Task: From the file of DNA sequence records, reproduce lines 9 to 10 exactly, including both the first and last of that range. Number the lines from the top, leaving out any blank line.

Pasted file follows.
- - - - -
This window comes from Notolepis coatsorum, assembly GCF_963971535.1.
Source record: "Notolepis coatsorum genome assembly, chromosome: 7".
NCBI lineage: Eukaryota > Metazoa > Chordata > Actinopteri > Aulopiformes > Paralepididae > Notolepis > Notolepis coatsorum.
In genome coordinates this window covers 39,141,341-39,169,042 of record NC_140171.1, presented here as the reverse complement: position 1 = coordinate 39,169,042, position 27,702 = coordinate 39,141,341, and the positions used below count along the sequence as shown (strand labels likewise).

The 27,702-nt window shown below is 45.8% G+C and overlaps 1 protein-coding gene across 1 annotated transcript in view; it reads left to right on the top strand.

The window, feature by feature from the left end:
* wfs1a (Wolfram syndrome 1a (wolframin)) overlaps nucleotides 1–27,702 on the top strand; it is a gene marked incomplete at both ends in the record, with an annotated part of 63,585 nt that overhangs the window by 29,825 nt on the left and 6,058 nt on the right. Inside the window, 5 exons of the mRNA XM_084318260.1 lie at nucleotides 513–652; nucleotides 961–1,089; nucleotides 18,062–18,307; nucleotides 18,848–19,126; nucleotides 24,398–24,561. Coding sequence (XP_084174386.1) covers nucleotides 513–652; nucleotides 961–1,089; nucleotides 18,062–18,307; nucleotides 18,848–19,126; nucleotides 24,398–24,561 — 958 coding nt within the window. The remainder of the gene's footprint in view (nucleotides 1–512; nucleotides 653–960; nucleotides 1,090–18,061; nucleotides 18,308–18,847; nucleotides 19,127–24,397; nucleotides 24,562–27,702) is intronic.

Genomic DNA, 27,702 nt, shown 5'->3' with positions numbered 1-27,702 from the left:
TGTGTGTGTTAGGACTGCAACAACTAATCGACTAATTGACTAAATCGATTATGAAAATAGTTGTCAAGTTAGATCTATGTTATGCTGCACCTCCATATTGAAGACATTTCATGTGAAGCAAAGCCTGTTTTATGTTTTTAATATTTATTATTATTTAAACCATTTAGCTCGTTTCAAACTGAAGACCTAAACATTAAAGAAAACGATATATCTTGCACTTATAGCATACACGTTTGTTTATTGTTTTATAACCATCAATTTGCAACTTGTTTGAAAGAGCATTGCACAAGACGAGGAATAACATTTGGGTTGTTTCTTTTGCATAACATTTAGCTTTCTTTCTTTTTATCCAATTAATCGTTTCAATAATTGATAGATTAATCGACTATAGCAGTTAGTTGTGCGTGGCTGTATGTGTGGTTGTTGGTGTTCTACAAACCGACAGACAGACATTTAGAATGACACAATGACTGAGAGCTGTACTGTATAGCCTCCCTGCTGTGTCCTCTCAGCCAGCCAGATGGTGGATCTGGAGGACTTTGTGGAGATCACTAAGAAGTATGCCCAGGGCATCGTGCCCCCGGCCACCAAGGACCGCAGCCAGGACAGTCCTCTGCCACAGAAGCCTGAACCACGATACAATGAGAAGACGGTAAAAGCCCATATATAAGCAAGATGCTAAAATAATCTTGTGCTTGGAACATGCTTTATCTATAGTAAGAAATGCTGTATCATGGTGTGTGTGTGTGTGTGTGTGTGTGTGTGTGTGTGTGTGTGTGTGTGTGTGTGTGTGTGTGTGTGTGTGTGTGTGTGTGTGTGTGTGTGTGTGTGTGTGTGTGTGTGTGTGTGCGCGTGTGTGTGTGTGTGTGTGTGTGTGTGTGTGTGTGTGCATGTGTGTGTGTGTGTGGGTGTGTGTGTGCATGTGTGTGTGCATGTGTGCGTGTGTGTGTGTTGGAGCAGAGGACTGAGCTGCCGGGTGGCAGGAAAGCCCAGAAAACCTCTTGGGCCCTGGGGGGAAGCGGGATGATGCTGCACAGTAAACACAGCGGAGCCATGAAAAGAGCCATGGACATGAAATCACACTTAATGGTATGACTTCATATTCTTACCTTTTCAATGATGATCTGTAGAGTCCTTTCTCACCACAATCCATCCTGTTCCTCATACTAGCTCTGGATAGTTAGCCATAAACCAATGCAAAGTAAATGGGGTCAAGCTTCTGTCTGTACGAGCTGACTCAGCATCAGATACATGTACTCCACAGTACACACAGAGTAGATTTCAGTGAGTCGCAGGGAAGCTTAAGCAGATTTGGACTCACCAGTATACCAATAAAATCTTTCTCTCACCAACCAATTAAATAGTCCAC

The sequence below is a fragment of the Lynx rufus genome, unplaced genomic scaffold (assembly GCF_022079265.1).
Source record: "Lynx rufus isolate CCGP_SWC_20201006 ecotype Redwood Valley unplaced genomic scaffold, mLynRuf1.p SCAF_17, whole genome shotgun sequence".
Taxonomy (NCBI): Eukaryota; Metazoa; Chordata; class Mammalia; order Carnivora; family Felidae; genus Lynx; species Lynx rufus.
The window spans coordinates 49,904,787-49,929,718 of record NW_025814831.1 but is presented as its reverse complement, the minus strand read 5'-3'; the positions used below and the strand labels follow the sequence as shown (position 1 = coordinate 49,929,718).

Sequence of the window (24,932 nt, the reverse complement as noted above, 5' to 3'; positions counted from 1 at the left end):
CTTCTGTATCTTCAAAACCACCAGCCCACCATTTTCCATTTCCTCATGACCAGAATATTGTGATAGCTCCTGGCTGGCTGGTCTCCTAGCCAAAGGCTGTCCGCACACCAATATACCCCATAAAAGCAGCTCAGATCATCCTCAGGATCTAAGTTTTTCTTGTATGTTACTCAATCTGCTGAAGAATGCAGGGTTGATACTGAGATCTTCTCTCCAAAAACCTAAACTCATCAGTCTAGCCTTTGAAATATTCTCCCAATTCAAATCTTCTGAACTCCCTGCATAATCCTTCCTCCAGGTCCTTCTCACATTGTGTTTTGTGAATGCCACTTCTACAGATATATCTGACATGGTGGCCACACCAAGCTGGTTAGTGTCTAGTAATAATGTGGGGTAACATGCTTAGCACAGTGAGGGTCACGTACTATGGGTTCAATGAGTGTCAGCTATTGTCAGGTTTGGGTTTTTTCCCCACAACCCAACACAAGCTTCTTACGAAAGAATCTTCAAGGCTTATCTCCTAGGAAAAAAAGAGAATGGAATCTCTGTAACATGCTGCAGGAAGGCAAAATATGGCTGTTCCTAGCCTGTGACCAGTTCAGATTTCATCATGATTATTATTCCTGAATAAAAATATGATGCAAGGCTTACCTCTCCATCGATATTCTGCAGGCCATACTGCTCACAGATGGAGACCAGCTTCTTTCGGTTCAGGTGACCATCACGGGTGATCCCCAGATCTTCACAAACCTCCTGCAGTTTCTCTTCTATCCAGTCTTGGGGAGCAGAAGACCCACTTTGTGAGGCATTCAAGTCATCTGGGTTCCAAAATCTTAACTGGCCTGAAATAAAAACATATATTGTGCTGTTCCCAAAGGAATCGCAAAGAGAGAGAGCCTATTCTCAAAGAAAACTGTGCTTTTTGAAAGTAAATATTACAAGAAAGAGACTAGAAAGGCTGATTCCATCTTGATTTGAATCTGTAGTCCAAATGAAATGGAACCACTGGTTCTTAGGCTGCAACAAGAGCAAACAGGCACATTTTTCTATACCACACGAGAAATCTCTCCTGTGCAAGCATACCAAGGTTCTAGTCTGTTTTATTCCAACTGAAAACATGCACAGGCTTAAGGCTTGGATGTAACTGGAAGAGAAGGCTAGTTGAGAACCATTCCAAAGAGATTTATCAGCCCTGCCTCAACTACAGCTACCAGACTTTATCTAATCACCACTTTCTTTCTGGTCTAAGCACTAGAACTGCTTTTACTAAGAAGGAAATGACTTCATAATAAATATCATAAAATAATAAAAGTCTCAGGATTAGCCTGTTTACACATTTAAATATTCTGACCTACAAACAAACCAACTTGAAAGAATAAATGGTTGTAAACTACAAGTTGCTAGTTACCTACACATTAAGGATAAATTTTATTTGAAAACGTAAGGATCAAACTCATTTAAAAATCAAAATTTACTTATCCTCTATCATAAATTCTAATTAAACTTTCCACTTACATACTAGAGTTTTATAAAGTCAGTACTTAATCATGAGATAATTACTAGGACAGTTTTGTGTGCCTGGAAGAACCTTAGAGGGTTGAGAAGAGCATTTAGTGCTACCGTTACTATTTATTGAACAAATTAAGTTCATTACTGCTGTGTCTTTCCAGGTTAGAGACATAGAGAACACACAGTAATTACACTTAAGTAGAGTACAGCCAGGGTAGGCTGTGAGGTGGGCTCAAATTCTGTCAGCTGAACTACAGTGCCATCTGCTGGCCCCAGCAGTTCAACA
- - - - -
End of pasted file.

TGTGTGTGTTAGGACTGCAACAACTAATCGACTAATTGACTAAATCGATTATGAAAATAGTTGTCAAGTTAGATCTATGTTATGCTGCACCTCCATATTGAAGACATTTCATGTGAAGCAAAGCCTGTTTTATGTTTTTAATATTTATTATTATTTAAACCATTTAGCTCGTTTCAAACTGAAGACCTAAACATTAAAGAAAACGATATATCTTGCACTTATAGCATACACGTTTGTTTATTGTTTTATAACCATCAATTTGCAACTTGTTTGAAAGAGCATTGCACAAGACGAGGAATAACATTTGGGTTGTTTCTTTTGCATAACATTTAGCTTTCTTTCTTTTTATCCAATTAATCGTTTCAATAATTGATAGATTAATCGACTATAGCAGTTAGTTGTGCGTGGCTGTATGTGTGGTTGTTGGTGTTCTACAAACCGACAGACAGACATTTAGAATGACACAATGACTGAGAGCTGTACTGTATAGCCTCCCTGCTGTGTCCTCTCAGCCAGCCAGATGGTGGATCTGGAGGACTTTGTGGAGATCACTAAGAAGTATGCCCAGGGCATCGTGCCCCCGGCCACCAAGGACCGCAGCCAGGACAGTCCTCTGCCACAGAAGCCTGAACCACGATACAATGAGAAGACGGTAAAAGCCCATATATAAGCAAGATGCTAAAATAATCTTGTGCTTGGAACATGCTTTATCTATAGTAAGAAATGCTGTATCATGGTGTGTGTGTGTGTGTGTGTGTGTGTGTGTGTGTGTGTGTGTGTGTGTGTGTGTGTGTGTGTGTGTGTGTGTGTGTGTGTGTGTGTGTGTGTGTGTGTGTGTGTGTGTGTGTGCGCGTGTGTGTGTGTGTGTGTGTGTGTGTGTGTGTGTGTGCATGTGTGTGTGTGTGTGGGTGTGTGTGTGCATGTGTGTGTGCATGTGTGCGTGTGTGTGTGTTGGAGCAGAGGACTGAGCTGCCGGGTGGCAGGAAAGCCCAGAAAACCTCTTGGGCCCTGGGGGGAAGCGGGATGATGCTGCACAGTAAACACAGCGGAGCCATGAAAAGAGCCATGGACATGAAATCACACTTAATGGTATGACTTCATATTCTTACCTTTTCAATGATGATCTGTAGAGTCCTTTCTCACCACAATCCATCCTGTTCCTCATACTAGCTCTGGATAGTTAGCCATAAACCAATGCAAAGTAAATGGGGTCAAGCTTCTGTCTGTACGAGCTGACTCAGCATCAGATACATGTACTCCACAGTACACACAGAGTAGATTTCAGTGAGTCGCAGGGAAGCTTAAGCAGATTTGGACTCACCAGTATACCAATAAAATCTTTCTCTCACCAACCAATTAAATAGTCCAC

The sequence below is a fragment of the Lynx rufus genome, unplaced genomic scaffold (assembly GCF_022079265.1).